On the way back to the Netherlands from my PhD defence in Turkey, I wanted to share a couple of my personal experiences for those who are on the pursuit of finding a software engineering job abroad. I will proceed in a Q&A form; feel free to continue reading from whichever part you wish.
I migrated from Turkey to the Netherlands for a software engineering position at bol.com – the biggest e-commerce platform in the Netherlands and Belgium. I have a BS in mathematics, MS and PhD in computer engineering. That being said, I had several job experiences in various half- and full-time positions in parallel to my education. Right now, I work as a full-time Software Engineer and my daily programming routine is constituted of a blend of Java, Scala, and SQL kung-fu.
Almost none. I can assure you none of my programming related enthusiasm or job opportunuity potential emanates from my educational background, but my interest in the field. That is, I had always found programming a joy and I still do. I have been programming while I was at high school or even nights while working in a catering shop kitchen to make my school stipend. Put another way, programming is not something I perform due to financial necessities or whatsoever. And this is what makes most out of you as a software developer vacancy candidate. Nevertheless, for certain positions (management, researcher, etc.) companies can ask for a degree partly due to the official requirements.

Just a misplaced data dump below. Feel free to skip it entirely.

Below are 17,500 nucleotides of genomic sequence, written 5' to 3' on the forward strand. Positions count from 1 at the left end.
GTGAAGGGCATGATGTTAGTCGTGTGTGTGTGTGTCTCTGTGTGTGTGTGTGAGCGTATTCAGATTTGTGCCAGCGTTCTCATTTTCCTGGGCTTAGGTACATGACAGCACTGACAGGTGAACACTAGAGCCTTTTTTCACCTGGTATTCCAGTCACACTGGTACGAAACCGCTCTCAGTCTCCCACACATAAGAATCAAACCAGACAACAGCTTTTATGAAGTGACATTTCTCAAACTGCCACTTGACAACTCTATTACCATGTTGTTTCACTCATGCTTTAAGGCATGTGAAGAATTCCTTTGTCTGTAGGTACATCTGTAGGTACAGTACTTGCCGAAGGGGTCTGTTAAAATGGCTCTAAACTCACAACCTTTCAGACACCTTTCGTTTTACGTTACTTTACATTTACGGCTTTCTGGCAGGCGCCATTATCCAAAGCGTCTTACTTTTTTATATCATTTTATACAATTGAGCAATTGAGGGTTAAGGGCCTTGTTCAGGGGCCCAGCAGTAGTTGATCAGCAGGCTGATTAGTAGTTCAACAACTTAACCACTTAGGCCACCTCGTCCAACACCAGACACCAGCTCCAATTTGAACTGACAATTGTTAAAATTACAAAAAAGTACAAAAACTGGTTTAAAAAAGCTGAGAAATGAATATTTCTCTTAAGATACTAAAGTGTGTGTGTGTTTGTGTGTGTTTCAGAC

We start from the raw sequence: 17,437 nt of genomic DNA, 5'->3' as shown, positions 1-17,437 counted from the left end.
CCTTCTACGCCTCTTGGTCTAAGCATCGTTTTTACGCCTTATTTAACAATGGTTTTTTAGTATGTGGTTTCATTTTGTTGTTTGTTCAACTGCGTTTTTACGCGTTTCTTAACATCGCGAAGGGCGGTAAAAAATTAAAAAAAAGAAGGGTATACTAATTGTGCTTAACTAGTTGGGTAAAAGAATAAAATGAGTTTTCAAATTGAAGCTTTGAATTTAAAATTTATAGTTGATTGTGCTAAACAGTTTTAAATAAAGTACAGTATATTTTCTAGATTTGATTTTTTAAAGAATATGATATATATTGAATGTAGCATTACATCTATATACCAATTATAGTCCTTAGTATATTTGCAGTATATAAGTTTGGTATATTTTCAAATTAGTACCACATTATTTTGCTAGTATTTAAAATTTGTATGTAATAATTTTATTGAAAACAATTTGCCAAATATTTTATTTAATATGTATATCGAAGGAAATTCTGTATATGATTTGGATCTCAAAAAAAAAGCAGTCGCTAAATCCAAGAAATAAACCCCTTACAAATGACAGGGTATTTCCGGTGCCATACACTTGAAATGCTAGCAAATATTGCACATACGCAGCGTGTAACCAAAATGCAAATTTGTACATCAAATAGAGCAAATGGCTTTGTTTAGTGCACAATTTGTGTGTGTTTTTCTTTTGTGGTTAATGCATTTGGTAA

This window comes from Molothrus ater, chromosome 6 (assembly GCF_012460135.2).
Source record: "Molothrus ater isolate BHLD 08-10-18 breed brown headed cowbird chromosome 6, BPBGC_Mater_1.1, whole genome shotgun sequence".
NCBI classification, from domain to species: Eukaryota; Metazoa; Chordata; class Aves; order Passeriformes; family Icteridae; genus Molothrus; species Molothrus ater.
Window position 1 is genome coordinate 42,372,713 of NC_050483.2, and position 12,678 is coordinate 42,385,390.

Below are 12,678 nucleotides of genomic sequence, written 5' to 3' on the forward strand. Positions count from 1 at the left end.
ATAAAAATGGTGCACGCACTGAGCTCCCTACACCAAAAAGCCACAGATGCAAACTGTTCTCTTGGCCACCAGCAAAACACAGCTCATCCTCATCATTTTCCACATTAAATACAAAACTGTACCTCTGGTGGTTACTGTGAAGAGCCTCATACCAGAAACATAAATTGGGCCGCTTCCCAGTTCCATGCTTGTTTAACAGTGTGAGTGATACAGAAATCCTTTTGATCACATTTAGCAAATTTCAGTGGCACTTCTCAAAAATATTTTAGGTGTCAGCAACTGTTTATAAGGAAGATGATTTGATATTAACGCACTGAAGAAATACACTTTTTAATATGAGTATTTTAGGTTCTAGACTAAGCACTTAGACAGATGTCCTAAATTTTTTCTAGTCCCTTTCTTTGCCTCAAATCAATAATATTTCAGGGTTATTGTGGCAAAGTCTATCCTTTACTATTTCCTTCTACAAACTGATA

So, does this mean all these university certificates did not worth a dime during job search? No, it certainly did. First of all, HR people (the first official company entry point that yourself will be exposed to) are not developers and university degree one of very few things that they can have clue about the candidate. Nevertheless, here is the gist: If you are good at your job enough, you can put up a resume that can create more or less the same effect a university degree can do.
I followed a path composed of two major steps.
Here I need to note that the country was my second concern, while the job itself is the first.
During these meetings I tried to let people provide as much information as possible about the job, company, and the country. That is, I did neither advertise myself, nor ask for a job by any means. These talks were merely for the purpose of scratching the surface of what it feels to be a developer over there.